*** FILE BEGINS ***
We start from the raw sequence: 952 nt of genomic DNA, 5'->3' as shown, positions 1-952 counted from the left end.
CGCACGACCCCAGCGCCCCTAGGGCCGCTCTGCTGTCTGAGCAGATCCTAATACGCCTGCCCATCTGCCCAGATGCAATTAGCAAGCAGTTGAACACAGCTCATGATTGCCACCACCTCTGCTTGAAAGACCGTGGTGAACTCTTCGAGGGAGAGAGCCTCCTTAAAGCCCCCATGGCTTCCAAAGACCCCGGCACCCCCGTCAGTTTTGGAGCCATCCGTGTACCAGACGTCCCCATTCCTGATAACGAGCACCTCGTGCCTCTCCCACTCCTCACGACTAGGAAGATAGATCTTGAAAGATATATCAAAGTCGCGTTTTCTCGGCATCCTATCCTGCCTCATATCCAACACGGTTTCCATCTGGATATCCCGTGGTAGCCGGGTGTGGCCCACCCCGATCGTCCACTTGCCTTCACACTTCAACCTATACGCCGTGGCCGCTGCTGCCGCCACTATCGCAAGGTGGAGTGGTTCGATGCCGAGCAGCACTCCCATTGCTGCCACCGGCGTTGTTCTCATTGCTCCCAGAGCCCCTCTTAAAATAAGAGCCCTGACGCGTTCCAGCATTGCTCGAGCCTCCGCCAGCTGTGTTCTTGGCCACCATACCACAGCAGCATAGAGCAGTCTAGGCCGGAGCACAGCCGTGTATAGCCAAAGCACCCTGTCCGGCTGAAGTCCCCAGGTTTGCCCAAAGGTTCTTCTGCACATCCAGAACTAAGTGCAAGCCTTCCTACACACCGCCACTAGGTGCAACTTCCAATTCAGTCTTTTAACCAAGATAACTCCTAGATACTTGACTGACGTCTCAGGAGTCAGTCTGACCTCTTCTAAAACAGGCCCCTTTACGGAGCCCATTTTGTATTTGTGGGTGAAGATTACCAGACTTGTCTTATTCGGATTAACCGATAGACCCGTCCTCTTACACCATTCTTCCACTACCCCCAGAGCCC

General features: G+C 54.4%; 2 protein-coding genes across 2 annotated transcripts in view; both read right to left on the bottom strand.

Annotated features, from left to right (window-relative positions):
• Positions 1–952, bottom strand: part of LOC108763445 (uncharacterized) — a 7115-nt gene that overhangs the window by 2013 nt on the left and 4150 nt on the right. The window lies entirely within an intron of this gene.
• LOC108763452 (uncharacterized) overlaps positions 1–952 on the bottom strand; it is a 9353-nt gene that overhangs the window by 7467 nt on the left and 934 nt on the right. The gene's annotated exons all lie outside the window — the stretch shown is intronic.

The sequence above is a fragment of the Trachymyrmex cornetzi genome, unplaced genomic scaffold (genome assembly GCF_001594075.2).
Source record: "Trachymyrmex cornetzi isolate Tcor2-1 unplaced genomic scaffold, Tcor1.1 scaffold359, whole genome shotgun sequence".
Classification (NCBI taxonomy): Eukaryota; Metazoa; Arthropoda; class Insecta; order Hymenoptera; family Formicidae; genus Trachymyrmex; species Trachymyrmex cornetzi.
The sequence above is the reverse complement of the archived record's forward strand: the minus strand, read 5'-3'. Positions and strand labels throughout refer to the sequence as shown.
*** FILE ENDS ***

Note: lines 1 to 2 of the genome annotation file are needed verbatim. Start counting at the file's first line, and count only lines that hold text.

We start from the raw sequence: 952 nt of genomic DNA, 5'->3' as shown, positions 1-952 counted from the left end.
CGCACGACCCCAGCGCCCCTAGGGCCGCTCTGCTGTCTGAGCAGATCCTAATACGCCTGCCCATCTGCCCAGATGCAATTAGCAAGCAGTTGAACACAGCTCATGATTGCCACCACCTCTGCTTGAAAGACCGTGGTGAACTCTTCGAGGGAGAGAGCCTCCTTAAAGCCCCCATGGCTTCCAAAGACCCCGGCACCCCCGTCAGTTTTGGAGCCATCCGTGTACCAGACGTCCCCATTCCTGATAACGAGCACCTCGTGCCTCTCCCACTCCTCACGACTAGGAAGATAGATCTTGAAAGATATATCAAAGTCGCGTTTTCTCGGCATCCTATCCTGCCTCATATCCAACACGGTTTCCATCTGGATATCCCGTGGTAGCCGGGTGTGGCCCACCCCGATCGTCCACTTGCCTTCACACTTCAACCTATACGCCGTGGCCGCTGCTGCCGCCACTATCGCAAGGTGGAGTGGTTCGATGCCGAGCAGCACTCCCATTGCTGCCACCGGCGTTGTTCTCATTGCTCCCAGAGCCCCTCTTAAAATAAGAGCCCTGACGCGTTCCAGCATTGCTCGAGCCTCCGCCAGCTGTGTTCTTGGCCACCATACCACAGCAGCATAGAGCAGTCTAGGCCGGAGCACAGCCGTGTATAGCCAAAGCACCCTGTCCGGCTGAAGTCCCCAGGTTTGCCCAAAGGTTCTTCTGCACATCCAGAACTAAGTGCAAGCCTTCCTACACACCGCCACTAGGTGCAACTTCCAATTCAGTCTTTTAACCAAGATAACTCCTAGATACTTGACTGACGTCTCAGGAGTCAGTCTGACCTCTTCTAAAACAGGCCCCTTTACGGAGCCCATTTTGTATTTGTGGGTGAAGATTACCAGACTTGTCTTATTCGGATTAACCGATAGACCCGTCCTCTTACACCATTCTTCCACTACCCCCAGAGCCC